Some people are talented and brave enough to be trailblazers in one industry, but one young woman is breaking down barriers in two male dominated arenas – footy and farming.
She is a star recruit in the AFLW for Greater Western Sydney. Then, when she’s not training or playing, she’s working full-time on the family farm at Holbrook in southern NSW.
It means, Alyce Parker lives six months in the city and six months in the country, while studying agriculture in between. At 21-years-old, she is dedicated to both pursuits but is sure the bush will play a leading role in her future.
Alyce loves nothing more than getting her hands dirty on the farm from riding motorbikes to driving tractors and working with the sheep – she loves it all.
“When I’ve just spent six months in the busyness of Sydney, I’m very excited to get back on the farm. One my favourite spots to go is in the northernmost paddock.
“It’s quite a trek from the house. It’s a large paddock with a gully running through it. In the 2011 floods it was pretty much a 75-metre river running through it which was quite amazing to see. We call it the gully paddock, and, in the corner, we have a sectioned off area of woodland which has my bike track. It’s certainly one my favourite places to have family picnics by the water,” Alyce explains.
I do live two very different lives. Half the year I’m up in Sydney as an AFLW player and in the off-season which could be between four and six months, I’m straight back to the family farm.”
It takes a matter of minutes in conversation with Alyce to truly see her passion for the land. It would have to be something pretty special to lure her away from that lifestyle. As it turns out, that special something is AFL.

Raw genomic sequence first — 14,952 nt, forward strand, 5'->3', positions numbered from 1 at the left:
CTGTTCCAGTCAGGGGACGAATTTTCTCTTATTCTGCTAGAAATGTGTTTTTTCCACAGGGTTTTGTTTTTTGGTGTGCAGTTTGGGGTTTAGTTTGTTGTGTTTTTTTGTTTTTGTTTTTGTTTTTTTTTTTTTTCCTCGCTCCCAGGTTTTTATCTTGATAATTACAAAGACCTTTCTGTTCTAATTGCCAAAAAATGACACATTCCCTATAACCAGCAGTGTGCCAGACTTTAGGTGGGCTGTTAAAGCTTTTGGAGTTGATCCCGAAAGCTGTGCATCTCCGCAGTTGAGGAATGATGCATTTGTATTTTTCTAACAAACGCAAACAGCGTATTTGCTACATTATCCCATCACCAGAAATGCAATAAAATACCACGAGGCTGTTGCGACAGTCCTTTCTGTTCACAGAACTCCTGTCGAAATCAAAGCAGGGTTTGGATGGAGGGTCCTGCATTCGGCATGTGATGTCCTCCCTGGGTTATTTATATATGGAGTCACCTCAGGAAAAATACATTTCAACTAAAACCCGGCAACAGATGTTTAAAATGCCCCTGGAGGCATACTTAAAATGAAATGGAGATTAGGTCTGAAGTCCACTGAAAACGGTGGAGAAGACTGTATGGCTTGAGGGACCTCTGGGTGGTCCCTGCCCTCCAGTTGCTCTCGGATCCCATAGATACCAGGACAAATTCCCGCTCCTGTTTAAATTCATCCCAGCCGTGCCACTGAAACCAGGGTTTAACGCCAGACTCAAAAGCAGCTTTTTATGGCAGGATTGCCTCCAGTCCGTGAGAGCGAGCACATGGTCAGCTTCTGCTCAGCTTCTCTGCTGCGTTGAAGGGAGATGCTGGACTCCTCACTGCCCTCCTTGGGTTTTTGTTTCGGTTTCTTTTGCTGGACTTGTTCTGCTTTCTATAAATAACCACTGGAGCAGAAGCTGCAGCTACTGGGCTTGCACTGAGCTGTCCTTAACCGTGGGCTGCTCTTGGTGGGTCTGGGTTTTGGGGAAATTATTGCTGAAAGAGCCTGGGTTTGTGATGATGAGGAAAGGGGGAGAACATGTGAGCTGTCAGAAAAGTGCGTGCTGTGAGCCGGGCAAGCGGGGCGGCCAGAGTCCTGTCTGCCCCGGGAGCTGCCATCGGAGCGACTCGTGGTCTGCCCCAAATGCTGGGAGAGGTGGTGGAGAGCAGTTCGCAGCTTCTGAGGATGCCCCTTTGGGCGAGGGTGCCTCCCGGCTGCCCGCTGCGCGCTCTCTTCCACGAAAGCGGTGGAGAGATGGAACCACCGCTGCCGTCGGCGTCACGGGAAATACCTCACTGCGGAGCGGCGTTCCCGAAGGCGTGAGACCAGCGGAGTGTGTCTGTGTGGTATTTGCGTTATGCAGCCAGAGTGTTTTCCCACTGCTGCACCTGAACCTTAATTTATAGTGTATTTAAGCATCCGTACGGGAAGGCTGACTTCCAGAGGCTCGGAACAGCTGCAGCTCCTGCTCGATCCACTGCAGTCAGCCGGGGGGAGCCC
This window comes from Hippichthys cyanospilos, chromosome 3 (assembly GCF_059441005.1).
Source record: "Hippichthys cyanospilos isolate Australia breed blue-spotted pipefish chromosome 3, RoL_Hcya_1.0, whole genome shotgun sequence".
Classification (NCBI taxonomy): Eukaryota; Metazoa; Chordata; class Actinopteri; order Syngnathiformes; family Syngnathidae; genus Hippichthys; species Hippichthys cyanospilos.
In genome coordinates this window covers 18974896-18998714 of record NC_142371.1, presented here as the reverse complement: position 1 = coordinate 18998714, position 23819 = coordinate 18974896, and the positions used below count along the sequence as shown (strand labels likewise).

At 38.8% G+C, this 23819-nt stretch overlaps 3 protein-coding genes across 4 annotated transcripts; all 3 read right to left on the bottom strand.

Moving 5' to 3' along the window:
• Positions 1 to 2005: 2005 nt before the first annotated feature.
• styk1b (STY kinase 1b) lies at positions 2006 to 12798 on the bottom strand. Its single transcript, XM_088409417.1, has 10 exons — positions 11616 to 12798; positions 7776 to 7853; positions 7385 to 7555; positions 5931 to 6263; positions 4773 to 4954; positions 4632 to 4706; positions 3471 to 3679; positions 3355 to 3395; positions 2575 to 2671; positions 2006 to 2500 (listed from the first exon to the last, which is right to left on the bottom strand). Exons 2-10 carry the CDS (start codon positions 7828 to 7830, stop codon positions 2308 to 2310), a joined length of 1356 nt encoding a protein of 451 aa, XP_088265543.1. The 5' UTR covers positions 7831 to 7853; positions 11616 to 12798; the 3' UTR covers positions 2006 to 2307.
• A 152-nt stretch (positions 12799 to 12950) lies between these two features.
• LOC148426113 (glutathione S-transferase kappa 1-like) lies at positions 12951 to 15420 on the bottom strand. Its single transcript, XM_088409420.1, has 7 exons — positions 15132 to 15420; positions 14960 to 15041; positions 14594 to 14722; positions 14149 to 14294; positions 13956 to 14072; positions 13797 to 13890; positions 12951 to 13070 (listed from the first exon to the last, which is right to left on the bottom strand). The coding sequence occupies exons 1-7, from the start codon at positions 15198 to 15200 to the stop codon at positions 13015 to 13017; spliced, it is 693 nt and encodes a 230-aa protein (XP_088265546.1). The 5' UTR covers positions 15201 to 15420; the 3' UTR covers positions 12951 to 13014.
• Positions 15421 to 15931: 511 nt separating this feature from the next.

Two different lives
“I do live two very different lives,” Alyce laughs. “Half the year I’m up in Sydney as an AFLW player and in the off-season which could be between four and six months, I’m straight back to the family farm working alongside my dad,” she says.
Any chance Alyce gets, she’s on the farm. The property is a mixed-farming enterprise. They run merino ewes and then in the cropping side, they grow wheat and canola. It’s a fascinating combination of skills and Alyce credits her upbringing with allowing her to take on the fierce world of competitive sport on a professional level.
The face of AFL is being shouldered by a women’s program… Now you see girls playing footy or girls jumping on tractors. It’s certainly really exciting.”
“I first noticed it in primary school. I seemed to be a lot more mature and different in a way to my friends and I couldn’t quite work out what that was but as I got older and progressed through high school and into AFLW I found myself with an old head on my body! I certainly have realised that the lifestyle growing up in the country and the lessons you learn, people in the city aren’t aware of or don’t understand,” she explains.
Alyce says the task of making food and fibre for the world makes her feel resilient, motivated and determined with a healthy perspective on life. Farming is also a very physical job so perhaps it’s no surprise that Alyce is also a swimmer, a netballer and a tennis player. Footy came last!
The long road